Nanoparticle tracking analysis characterizes self-assembled nanomotors

Salisbury, England--Nanoparticle tracking analysis from NanoSight, manufacturer of nanoparticle characterization technology, is being used for the characterization of self-assembled nanomotors by Radboud University Nijmegen (Nijmegen, The Netherlands). Jet-engined nanosized rockets may provide a solution for delivering drug packages in the human body, based on the work of Daniela A. Wilson, Roeland J. M. Nolte, and Jan C. M. van Hest from the Institute for Molecules and Materials (IMM) at Radboud University Nijmegen published in Nature Chemistry.

Daniela A. Wilson explains, "Making a nanomotor has been a dream of many researchers in nanotechnology. From molecular machines to micron size self-propelling rods, our team has used a combination of bottom-up or top-down approaches taking years off synthetic work. We applied self-assembly as a tool just like the pieces of a puzzle. The only difference is that we allowed the building blocks make itself to form 350 nm sized motors. The next step was to prove the concept. Having constructed these sub-micron sized nanomotors, we could not use conventional microscopies to visualize them. For 350 nm size particles, we required a special technique and this is how we have come to be users of the NanoSight technique of nanoparticle tracking analysis, NTA. This tracks the motors one by one [in effect, particle-by-particle]. We could even analyze their movement after the addition of their fuel [hydrogen peroxide]."

Wilson continued, "Knowing the particle size was very important to establish the size distribution of our self-assembled nanomotors as well the entrapment of the catalytic particles inside the bowl shape structures. However, even more important for us was the ability to track the movement of the motors in the presence of the fuel. This provided the definitive proof of directed motion resulting from the fast discharge of oxygen."

Prior to using NTA, the IMM group used dynamic light scattering (DLS), which did not provide the ability to track individual particles that was essential for this research. Furthermore, it was vital to be able to analyze particle movement in real time. NanoSight uses tracking and scattering information to provide the size of the particles as well as giving information about the purity of its components. Different refractive indexes materials within the same colloidal distribution will give different scattering and therefore the group is able to use that information to assess the purity and distribution of complex mixtures.

NanoSight says its "Nanoparticle Tracking Analysis" (NTA) detects and visualizes populations of nanoparticles in liquids down to 10 nm, dependent on material, and measures the size of each particle from direct observations of diffusion. Additionally, NanoSight measures concentration and a fluorescence mode differentiates suitably labeled particles within complex background suspensions. Zeta potential measurements assess the surface charge on particles.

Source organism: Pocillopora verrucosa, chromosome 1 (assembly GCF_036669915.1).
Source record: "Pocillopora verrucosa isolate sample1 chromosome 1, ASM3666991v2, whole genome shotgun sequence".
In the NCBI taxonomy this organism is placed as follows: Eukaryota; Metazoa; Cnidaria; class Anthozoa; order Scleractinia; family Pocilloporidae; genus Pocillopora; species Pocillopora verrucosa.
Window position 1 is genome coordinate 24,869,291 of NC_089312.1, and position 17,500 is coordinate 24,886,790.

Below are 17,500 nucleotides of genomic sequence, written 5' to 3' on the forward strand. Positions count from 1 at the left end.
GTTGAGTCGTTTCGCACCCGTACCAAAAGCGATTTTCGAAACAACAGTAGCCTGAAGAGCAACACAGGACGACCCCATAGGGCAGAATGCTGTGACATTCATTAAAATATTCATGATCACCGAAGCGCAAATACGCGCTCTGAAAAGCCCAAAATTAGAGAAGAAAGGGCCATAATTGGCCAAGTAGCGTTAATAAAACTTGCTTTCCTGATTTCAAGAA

SOURCE: NanoSight;

IMAGE: Daniela Wilson with her NanoSight nanoparticle tracking systems at the Radboud University in the Netherlands. (Courtesy NanoSight)

Daniela Wilson with her NanoSight nanoparticle tracking systems at the Radboud University in the Netherlands

Most Popular Articles


Laser Measurements Critical to Successful Additive Manufacturing Processes

Maximizing the stability of the variables going into any manufacturing process is what ensures ts consistency and high quality. Specifically, when a laser is...

Handheld Spectrometers

Spectroscopy is a powerful and versatile tool that traditionally often required a large and bulky instrument. The combination of compact optics and modern pa...
White Papers

Miniature Spectrometers for Narrowband Laser Characterization

In less than 60 years, lasers have transformed from the imagined “ray gun” of science fiction int...

Moxtek ICE Cube™ polarizing beamsplitter

The Moxtek ICE CubeTM polarizing beamsplitter (PBS) product performance is compared to a MacNeill...

Simultaneous Intensity Profiling of Multiple Laser Beams Using the BladeCam-XHR Camera

Measurement of multiple laser beams can be a time-consuming process. However, parallel processing...
Technical Digests

REMOTE FIBER-OPTIC SENSING: Data in abundance from difficult environments

The use of optical fibers to measure strain, temperature, and other parameters at desired points ...

SCANNERS FOR MATERIALS PROCESSING: Serving demanding applications

Galvanometer-based scanners are an essential component in laser-based materials-processing system...

OPTICAL COATINGS: Evolving technology produces new benefits

The antireflection, high-reflection, and/or spectral characteristics provided by optical coatings...

FREEFORM OPTICS: Top-notch capabilities lead to expanded possibilities

The use of free-form aspherical surfaces in an optical system can give it abilities impossible to...

Click here to have your products listed in the Laser Focus World Buyers Guide.


Bristol Instruments Introduces Laser Spectrum Analyzer

09/07/2011 Bristol Instruments Introduces Laser Spectrum Analyzer for Infrared Lasers Complete wavelength an...

New Optical Wavelength Meters

09/07/2011 –Bristol Instruments, Inc., founded by three former employees of Burleigh, has announced the intr...
Social Activity
Copyright © 2007-2015. PennWell Corporation, Tulsa, OK. All Rights Reserved.PRIVACY POLICY | TERMS AND CONDITIONS